MIAMI (CBSMiami) – More than 200 farm animals were removed from a ranch in the Redland on Thursday.READ MORE: Thousands Flock To South Beach To Take Advantage That Countywide Curfew Has Been Lifted
The animals, many of them emaciated or in poor health, were rescued from the property at SW 182nd Avenue and 267th Street by the South Florida SPCA Horse Rescue (SFSPCA) working with Miami-Dade Police and Animal Services.
According to investigators, farm animals were being confined in inadequate conditions, lacking proper shelter, food and water.
This was the largest variety of animals the SFSPCA has rescued in a single case in its 26 year history.
Among the animals seized were horses, mini horses, donkeys, cows, pigs, alpacas, sheep, goats, emus, and turkeys. The animals were taken to the SFSPCA’s ranch in Homestead where they will be cared for and given medical evaluations by veterinarians from the assisting agencies.READ MORE: Neighbors 4 Neighbors, Miami Dolphins To Serve 500 Hot Meals To Miami-Dade Schools Families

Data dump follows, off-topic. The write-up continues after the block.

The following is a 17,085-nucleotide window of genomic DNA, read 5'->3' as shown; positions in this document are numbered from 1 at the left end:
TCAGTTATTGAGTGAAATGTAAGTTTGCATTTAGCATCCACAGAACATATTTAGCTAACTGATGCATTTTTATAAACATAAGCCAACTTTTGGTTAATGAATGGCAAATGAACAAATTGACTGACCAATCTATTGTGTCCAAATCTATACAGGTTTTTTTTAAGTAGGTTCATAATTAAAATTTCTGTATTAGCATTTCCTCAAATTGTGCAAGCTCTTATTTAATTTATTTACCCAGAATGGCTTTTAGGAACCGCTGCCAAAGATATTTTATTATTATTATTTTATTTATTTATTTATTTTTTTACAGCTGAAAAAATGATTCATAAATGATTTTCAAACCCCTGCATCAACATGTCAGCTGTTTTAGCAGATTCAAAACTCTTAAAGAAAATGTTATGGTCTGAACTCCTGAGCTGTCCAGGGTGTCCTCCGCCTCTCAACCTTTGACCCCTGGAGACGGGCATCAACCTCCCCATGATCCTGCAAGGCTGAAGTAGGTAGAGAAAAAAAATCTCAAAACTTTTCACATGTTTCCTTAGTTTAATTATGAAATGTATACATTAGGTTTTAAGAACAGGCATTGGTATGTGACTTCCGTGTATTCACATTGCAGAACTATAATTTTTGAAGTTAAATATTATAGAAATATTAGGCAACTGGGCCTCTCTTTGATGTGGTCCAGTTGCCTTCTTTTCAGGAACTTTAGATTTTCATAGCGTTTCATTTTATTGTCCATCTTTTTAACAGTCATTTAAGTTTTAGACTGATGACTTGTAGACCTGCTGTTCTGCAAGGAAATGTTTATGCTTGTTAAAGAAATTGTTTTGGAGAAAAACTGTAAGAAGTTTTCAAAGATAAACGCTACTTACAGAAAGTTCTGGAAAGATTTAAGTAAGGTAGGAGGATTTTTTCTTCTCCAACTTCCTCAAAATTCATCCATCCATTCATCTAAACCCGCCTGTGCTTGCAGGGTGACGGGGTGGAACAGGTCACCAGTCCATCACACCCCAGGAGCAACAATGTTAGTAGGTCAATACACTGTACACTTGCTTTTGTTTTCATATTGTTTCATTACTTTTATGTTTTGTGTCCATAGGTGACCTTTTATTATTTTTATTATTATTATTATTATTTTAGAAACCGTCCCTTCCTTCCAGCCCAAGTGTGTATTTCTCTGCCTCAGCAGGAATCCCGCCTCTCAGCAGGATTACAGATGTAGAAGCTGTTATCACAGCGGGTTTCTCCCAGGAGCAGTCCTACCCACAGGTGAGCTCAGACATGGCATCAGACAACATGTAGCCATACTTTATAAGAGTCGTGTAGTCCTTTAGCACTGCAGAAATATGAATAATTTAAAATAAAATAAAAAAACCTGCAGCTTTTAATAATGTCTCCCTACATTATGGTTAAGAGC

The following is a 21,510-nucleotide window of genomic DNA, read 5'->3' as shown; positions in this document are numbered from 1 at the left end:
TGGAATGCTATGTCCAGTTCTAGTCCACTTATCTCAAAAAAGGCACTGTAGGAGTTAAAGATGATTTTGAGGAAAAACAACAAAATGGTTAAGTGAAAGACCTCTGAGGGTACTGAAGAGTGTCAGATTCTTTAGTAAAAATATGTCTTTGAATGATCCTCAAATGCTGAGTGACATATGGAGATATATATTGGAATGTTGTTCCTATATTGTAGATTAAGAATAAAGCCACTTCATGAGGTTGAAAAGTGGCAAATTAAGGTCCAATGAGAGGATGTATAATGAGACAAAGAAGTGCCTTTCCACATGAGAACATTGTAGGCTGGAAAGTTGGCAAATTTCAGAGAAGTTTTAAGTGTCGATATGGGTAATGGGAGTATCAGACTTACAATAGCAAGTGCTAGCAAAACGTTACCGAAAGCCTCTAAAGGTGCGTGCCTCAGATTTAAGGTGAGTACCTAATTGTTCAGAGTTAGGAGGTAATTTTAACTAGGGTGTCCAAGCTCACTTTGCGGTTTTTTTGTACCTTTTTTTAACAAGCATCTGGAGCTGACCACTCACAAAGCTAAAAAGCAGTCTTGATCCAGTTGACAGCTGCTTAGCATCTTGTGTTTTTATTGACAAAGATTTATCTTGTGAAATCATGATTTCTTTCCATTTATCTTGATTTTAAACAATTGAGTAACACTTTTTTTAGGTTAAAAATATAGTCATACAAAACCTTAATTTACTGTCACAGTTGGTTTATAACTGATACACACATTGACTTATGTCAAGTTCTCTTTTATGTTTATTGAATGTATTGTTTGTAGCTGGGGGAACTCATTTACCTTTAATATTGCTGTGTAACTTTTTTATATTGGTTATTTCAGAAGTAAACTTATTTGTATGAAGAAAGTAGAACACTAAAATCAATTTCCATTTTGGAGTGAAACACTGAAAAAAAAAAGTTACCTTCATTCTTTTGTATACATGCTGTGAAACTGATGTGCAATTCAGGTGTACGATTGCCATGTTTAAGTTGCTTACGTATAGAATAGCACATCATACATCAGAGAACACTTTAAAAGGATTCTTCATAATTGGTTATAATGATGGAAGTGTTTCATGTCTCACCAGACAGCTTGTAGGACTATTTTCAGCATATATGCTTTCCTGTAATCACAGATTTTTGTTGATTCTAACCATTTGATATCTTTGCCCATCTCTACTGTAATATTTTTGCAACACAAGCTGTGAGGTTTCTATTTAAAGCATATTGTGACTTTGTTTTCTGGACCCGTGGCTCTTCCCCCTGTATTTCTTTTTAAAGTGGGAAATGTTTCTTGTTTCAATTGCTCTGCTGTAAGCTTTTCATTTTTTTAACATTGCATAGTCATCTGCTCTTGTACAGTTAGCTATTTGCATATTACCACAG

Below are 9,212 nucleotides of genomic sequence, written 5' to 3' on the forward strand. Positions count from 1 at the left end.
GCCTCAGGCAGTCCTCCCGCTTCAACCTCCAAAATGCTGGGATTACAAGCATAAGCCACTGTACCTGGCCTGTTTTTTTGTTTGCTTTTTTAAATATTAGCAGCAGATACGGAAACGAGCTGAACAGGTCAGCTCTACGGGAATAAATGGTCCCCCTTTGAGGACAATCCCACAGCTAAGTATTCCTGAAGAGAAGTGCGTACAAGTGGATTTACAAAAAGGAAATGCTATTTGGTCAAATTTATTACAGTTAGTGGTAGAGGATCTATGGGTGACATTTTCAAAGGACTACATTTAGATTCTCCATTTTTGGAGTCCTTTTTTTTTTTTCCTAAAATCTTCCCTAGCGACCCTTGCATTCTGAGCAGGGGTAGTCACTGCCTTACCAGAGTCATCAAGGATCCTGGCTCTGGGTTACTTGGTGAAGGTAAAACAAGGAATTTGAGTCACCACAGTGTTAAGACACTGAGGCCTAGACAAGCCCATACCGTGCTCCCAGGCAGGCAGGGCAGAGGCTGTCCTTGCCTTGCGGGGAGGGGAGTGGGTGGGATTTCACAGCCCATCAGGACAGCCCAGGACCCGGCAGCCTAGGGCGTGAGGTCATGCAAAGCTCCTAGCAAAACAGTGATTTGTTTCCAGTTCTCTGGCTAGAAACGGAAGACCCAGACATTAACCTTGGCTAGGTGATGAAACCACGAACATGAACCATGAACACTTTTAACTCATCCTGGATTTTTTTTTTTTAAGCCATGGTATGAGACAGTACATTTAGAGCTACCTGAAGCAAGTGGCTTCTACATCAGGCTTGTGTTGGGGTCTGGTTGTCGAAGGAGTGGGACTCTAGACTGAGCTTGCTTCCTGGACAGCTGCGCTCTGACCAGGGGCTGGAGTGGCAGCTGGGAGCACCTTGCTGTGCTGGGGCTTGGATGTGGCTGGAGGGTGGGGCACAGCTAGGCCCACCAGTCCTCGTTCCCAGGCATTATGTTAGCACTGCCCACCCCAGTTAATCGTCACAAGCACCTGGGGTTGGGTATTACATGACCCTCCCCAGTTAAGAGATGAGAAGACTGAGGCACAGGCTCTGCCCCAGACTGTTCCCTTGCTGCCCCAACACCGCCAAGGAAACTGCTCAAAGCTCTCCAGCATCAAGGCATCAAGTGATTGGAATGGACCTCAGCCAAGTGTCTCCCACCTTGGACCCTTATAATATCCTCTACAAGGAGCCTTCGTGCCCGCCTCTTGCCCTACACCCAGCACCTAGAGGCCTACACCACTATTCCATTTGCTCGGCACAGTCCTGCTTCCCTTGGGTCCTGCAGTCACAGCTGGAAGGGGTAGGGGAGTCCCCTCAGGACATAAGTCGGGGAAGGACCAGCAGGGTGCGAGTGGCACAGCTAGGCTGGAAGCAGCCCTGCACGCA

The group had already removed 19 animals in previous days, including a llama, three alpacas, nine sheep and six goats.
Earl Miller told CBS4’s Peter D’Oench that he had lived on the property and was disgusted by the abuse and was evicted by the property owner after he reported the abuse to police.
“The animals were not being treated right,” he said. “A veterinarian had not been called it here in a long time. The animals had problems and scrapes on their knees and elbows. I did not like what I saw at all. I felt I had to do something so I could get help out here. I hope the care will happen. Now I am homeless after reporting this to the police, just because I called this in.”
Miami-Dade Police say the investigation is ongoing and charges are pending. So far, the owner or owners of the animals and bird have not been identified.MORE NEWS: 2 Dead, 2 Injured In Single-Vehicle Crash In Miami Beach
Already home to over 60 horses and animals, the additional 200 is stretching the organization’s physical and financial limits. Staff and volunteers are working overtime to accommodate the new arrivals. If you’d like to help, tax-deductible donations can be made at helpthehorses.org.